The drive will run from March 13th to April 7th and there are donation boxes at both the New Canaan Library in the teen center and the New Canaan High School Main Office. All donations will be brought to Person to Person.
Bridget Flatow: As prom season arrives we recognize that many people aren’t able to have a “normal” prom experience with a dress or suit, we also recognize the environmental impacts of the fashion industry and how prom clothing often gets worn once and then thrown out. I am super interested in the fashion industry which is notorious for having negative effects on the environment, so I always love looking for ways to make fashion and clothing more environmentally friendly. This drive is a great opportunity to be able to help others who may not have been able to have a prom dress or suit otherwise while also promoting eco-friendly practices.
Abbie Dymond: At the high school, prom is in full swing, so it’s on almost every junior and senior’s mind. I volunteer at Person to Person in Darien, which is a non-profit organization that works to bring food and clothing to local families in need. While I was recently volunteering, I was helping a client, and she told me that she had a daughter similar to my age. I started thinking how prom must also be on her mind, but she might have a much different experience dress shopping than my peers and I. Bridget, and I talked about this, and with her knowledge of the fashion industry and my connection to Person to Person, we thought a prom clothing drive would be the perfect way to help our community in a sustainable way.
What would you tell New Canaan residents who are reading this but are unsure whether they have the types of clothes that are appropriate for this particular drive?
Abbie Dymond: I think what’s really important for New Canaan residents to know is that anything and everything is appreciated. It doesn’t have to be the most extravagant attire. Any formal attire, for both girls and boys, would be greatly appreciated by families at Person to Person. On a separate note, Person to Person is always accepting clothing donations, so aside from the prom drive, clothes are always appreciated.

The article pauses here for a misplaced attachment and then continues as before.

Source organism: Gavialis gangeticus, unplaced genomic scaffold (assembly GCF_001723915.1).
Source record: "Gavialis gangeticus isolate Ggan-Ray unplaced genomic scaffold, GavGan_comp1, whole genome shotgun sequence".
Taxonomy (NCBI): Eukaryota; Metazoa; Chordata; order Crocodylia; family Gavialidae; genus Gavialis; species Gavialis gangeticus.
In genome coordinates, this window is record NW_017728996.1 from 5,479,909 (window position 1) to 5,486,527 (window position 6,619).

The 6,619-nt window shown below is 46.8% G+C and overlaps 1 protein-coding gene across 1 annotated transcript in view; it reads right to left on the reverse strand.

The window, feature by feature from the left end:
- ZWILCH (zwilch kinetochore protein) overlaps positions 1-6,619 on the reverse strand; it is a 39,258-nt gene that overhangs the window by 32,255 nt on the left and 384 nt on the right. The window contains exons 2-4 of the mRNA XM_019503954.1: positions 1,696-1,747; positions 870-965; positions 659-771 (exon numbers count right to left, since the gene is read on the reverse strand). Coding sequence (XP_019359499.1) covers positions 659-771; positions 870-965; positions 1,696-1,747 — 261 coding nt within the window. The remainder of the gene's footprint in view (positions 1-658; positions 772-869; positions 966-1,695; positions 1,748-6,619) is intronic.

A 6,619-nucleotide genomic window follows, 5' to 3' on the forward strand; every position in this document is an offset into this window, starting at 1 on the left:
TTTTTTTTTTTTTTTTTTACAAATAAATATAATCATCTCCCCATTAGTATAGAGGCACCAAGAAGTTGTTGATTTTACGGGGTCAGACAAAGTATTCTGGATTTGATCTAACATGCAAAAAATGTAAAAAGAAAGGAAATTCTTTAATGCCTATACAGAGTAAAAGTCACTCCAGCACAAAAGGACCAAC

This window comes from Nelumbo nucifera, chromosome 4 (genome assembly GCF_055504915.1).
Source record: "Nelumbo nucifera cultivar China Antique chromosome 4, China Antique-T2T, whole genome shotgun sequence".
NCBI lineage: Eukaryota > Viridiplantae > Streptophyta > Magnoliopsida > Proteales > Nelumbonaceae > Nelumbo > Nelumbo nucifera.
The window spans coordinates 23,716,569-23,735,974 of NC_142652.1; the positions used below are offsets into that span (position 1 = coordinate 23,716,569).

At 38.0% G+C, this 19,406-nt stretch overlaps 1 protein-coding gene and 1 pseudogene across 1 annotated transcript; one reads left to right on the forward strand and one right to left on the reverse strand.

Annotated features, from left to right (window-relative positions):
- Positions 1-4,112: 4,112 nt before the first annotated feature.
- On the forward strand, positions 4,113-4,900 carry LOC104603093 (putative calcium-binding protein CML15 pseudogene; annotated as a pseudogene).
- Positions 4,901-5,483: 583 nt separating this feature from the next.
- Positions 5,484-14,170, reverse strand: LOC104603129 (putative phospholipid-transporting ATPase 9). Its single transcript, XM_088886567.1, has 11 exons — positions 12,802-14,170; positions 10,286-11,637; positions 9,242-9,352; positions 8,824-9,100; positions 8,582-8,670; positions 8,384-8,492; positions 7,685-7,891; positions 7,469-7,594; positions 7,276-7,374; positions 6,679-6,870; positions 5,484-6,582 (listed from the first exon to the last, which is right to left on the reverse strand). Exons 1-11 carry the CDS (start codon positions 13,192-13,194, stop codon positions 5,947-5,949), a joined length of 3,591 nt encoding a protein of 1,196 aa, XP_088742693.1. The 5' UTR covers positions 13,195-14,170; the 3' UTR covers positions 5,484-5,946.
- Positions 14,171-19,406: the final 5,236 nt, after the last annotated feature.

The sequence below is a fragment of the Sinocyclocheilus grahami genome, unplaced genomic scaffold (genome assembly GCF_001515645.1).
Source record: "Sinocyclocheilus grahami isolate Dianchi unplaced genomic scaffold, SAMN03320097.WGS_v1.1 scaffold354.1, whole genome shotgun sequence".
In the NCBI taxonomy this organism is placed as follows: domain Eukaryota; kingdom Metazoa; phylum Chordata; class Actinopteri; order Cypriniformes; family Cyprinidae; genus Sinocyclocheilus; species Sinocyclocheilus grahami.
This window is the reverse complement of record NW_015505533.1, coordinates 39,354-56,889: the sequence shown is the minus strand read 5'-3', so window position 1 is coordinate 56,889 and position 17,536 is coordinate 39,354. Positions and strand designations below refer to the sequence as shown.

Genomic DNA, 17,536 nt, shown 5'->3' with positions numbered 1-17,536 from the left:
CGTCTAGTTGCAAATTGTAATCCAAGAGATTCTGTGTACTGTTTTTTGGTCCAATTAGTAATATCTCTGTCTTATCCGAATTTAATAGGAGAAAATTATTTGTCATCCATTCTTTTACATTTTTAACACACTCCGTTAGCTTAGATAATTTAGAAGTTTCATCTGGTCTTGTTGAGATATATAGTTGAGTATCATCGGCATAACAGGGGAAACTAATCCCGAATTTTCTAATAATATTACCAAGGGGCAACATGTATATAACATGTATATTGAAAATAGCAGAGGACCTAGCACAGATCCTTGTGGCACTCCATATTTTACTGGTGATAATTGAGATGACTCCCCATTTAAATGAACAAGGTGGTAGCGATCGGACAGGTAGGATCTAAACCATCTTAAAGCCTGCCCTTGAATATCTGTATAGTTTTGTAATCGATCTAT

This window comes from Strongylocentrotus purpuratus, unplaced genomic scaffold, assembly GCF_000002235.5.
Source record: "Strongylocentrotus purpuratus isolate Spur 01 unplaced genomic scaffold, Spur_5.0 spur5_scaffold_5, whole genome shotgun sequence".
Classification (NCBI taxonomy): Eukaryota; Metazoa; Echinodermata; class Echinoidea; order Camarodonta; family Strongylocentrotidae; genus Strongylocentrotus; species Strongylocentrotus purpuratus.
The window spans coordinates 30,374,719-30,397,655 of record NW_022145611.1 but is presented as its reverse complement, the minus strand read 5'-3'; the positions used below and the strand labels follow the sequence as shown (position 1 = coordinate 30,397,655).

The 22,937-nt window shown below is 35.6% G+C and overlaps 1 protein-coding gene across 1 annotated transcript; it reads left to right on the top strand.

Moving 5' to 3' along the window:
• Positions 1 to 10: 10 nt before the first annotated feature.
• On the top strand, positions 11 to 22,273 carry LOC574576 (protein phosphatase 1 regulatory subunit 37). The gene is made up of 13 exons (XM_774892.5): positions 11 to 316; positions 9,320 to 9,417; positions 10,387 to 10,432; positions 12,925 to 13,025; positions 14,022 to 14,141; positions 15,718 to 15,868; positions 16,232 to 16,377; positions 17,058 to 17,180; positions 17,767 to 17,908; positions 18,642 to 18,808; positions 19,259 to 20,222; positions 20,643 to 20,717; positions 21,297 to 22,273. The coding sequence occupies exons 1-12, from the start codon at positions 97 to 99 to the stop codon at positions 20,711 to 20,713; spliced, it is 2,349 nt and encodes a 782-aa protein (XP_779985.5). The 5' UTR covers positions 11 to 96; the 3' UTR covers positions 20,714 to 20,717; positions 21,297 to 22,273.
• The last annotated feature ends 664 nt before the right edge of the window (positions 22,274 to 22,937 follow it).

Bridget Flatow: Any sort of formal attire is appreciated. While we do wish we could reuse and donate every piece of clothing, make sure that the clothing you donate is lightly worn, meaning no holes or rips. However, if you are looking for a place to recycle your ripped clothing, earth911.com is a great website that tells you nearby places to recycle different materials such as clothing.
What else, if anything, would you like to share with our readers about the Environmental Club or Prom Clothing Drive?
Abbie Dymond: Prom is a really special event for many and is something that people remember for the rest of their lives. I think this Prom Clothing Drive is a really special opportunity to give back to the community and help make sure that people in less fortunate areas have an amazing time too. If you’re able to donate attire to the Prom Clothing Drive, please do, and know that your generosity will be greatly appreciated by families in need.
I’m impressed by the youths awareness activism care & thoughtfulness
This is such a thoughtful idea in addition to all the scientific care behind it. Locating the right place within the school that provides privacy for students who are interested in ‘browsing’ and being on display……
Great job! One can also recycle shoes, clothes and material at the transfer station as they have bins there for that purpose. They must be bagged.